ORYX

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ORYX is an encryption algorithm used in cellular communications in order to protect data traffic. It is a stream cipher designed to have a very strong 96-bit key strength with a way to reduce the strength to 32-bits for export. However, due to mistakes the actual strength is a trivial 16-bits and any signal can be cracked after the first 25-27 bytes.[1]

Algorithm Description[edit]

ORYX is a simple stream cipher based on binary linear feedback shift registers (LFSRs) to protect cellular data transmissions(for wireless data services). The cipher ORYX has four components: three 32-bit LFSRs which labeled as LFSRA, LFSRB and LFSRK, and an S-box containing a known permutation P of the integer values 0 to 255.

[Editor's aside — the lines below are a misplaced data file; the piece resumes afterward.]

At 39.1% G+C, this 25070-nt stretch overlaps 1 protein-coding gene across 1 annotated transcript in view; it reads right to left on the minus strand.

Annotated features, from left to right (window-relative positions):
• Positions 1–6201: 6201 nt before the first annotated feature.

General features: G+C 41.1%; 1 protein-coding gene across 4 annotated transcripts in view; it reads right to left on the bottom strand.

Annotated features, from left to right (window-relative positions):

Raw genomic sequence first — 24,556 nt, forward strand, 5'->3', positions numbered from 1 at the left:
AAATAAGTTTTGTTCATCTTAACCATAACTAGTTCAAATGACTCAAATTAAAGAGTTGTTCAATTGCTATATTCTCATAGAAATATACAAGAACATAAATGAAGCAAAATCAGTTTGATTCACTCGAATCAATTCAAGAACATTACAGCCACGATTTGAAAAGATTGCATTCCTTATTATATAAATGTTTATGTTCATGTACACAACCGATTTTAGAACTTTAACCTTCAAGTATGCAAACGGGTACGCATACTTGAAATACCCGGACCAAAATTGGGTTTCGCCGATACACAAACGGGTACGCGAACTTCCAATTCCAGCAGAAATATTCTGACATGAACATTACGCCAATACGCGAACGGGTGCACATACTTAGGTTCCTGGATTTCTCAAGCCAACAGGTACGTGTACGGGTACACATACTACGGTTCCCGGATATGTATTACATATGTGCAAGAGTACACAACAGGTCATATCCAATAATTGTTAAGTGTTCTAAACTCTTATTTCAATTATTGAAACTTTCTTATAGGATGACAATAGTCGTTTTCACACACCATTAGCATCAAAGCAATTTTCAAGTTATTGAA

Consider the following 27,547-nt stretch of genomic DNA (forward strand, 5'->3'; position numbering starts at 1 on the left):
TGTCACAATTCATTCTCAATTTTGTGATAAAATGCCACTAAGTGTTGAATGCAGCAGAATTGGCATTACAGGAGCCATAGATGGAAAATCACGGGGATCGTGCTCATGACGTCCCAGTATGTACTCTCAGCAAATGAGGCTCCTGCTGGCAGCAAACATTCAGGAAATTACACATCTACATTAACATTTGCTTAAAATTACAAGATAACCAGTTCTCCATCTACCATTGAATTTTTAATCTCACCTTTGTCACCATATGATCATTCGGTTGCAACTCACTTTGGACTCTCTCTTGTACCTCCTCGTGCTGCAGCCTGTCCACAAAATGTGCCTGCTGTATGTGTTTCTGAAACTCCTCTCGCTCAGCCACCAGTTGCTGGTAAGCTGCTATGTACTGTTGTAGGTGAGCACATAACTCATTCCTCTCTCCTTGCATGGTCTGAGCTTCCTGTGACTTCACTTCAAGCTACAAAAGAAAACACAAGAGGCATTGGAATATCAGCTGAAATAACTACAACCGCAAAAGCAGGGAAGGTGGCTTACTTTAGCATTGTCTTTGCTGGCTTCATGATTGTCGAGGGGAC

•The feedback function for LFSRK is defined as:

Lt+32= Lt+28⊕Lt+19⊕Lt+18⊕Lt+16⊕Lt+14⊕Lt+11⊕Lt+10⊕Lt+9⊕Lt+6⊕Lt+5⊕Lt+1⊕Lt

•The feedback functions for LFSRA are defined as:

Lt+32=Lt+26⊕Lt+23⊕Lt+22⊕Lt+16⊕Lt+12⊕Lt+11⊕Lt+10⊕Lt+8⊕Lt+7⊕Lt+5⊕Lt+4⊕Lt+2⊕Lt+1⊕Lt

and

Lt+32=Lt+27⊕Lt+26⊕Lt+25⊕Lt+24⊕Lt+23⊕Lt+22⊕Lt+17⊕Lt+13⊕Lt+11⊕Lt+10⊕Lt+9⊕Lt+8⊕Lt+7⊕Lt+2⊕Lt+1⊕Lt

•The feedback function for LFSRB is:

Lt+32=Lt+31⊕Lt+21⊕Lt+20⊕Lt+16⊕Lt+15⊕Lt+6⊕Lt+3⊕Lt+1⊕Lt

See also[edit]

Notes[edit]

  1. ^ [D. Wagner, L. Simpson, E. Dawson, J. Kelsey, W. Millan, and B. Schneier http://www.schneier.com/paper-oryx.pdf "Cryptanalysis of ORYX"], Fifth Annual Workshop on Selected Areas in Cryptography, Springer Verlag, August 1998, to appear.

External links[edit]